, , , , ,

I just don’t get it. Why do some people feel the need to criticize everything that certain people say, think, or do? It’s bad enough when the individual doing the criticizing is not a member of your community (meaning religious and or cultural, and not regional), but when it’s someone who is supposed to share at least a few of the same view that you do, it just goes beyond painful.


I seem to have hit a sore nerve with some Muslims who regard themselves as being “secular” (I am still quite sure that they have no idea what the term “secular Muslim” means, but I am going to try to not go into that again), and they have lashed out with a vengeance. I’ve even been told by these secularists that it’s just great and wonderful (sarcastically, I assume) that I wish to make hijra, and they hope that I can do it soon (now, it sounds less like sarcasm, and more like vitriol). They have attempted to lump me in with religious extremists, the sorts of Muslims who regard anything that is not of an Islamic origin to be un-Islamic. You know the kind. The ones who insist on calling every single non-Muslim by the offensive term “kafir.” To be associated with that sort of Muslim is, well, insulting to me.


It is not extremist to want to live in a country where my children will see Muslims all around them, with a fair amount of non-Muslims in the mix (the extremist view would want to go to a place where no non-Muslim would ever be tolerated). Nor is it extremist to want to be able to walk into practically any restaurant, and order virtually anything off the menu, because (almost) everything is completely halal (the UAE does do some dietary catering to non-Muslims, with some pork and alcohol offerings).  And one does not have to be an extremist in order to desire having real and proper Eid holidays, recognized by the government, with long weekends off so that they may celebrate with their family.


I suppose that to some, this life we have in America, with no recognized Eid holiday for our kids (unless they go to an Islamic school), and few halal options is just something that we should grin and bear. We should neither desire recognition here in America, nor should we opt to go to a Muslim majority country. We are supposed to just be happy with things the way that they are. Live life not to the fullest, in other words, and have our children growing up thinking what a “drag” it is to be Muslim.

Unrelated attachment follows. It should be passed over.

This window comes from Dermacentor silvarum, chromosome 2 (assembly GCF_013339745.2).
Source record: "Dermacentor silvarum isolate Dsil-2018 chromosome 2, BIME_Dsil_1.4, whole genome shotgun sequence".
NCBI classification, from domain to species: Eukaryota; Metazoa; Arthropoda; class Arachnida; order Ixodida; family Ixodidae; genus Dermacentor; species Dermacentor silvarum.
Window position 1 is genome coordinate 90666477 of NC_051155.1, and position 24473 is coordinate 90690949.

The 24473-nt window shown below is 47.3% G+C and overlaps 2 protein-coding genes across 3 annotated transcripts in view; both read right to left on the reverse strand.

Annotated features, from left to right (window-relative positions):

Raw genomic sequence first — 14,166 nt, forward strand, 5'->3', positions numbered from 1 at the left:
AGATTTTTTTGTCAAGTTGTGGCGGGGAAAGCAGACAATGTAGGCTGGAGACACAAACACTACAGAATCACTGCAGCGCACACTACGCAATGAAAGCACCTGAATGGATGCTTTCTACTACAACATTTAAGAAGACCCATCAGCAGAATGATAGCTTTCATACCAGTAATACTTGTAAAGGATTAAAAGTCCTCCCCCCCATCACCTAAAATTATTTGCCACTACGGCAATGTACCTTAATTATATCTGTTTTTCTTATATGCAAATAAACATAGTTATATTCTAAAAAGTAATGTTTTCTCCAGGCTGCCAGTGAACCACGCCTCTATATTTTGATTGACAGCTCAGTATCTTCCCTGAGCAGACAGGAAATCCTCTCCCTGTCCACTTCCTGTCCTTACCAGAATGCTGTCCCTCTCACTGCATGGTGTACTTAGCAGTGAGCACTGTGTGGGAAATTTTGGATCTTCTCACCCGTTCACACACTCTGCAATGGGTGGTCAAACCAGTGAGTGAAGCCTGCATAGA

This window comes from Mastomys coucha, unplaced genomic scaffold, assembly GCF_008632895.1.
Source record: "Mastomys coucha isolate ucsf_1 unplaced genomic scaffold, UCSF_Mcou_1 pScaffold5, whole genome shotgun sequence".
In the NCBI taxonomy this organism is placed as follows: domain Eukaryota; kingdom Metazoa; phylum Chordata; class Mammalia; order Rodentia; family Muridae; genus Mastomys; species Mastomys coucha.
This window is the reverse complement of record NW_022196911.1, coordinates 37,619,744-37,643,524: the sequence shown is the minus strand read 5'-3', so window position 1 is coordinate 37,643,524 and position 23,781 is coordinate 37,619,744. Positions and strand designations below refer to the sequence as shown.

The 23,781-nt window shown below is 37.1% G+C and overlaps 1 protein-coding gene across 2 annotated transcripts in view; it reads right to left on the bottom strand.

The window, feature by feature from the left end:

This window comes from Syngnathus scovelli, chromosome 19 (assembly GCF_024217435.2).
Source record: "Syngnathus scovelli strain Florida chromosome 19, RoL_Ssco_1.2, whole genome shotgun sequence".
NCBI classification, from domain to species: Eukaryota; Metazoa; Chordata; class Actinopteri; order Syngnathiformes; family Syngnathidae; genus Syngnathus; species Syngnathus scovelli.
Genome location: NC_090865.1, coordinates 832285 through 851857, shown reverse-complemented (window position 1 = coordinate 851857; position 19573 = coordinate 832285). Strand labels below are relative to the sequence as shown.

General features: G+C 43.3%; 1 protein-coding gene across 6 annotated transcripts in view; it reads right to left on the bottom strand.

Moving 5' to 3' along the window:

I know that people will criticize, no matter what. I also know that it doesn’t matter what they say. At the end of the day, my life is my life. The decisions that I make will only affect me, and not the hecklers. And what is most important of all (and the critics would do well to remember this next point), is that on the Day of Judgment, when we all stand before Allah wa ta’ala, we will not be asked about what someone else did. We will be asked about our own affairs. We will be judged on our own affairs. Not the affairs or actions of someone else.


Allah alone knows best. Allah is the best of all planners. And when we see that someone has made a decision that may not exactly be in-line with our own thinking, we must understand that if their decision comes to fruition, it must be because Allah has deemed it to be best for them. Who are we to question or criticize that? When the critics put down and insult people for their decision to make hijra, they are not only criticizing the individual. They are finding an error in Allah’s judgment.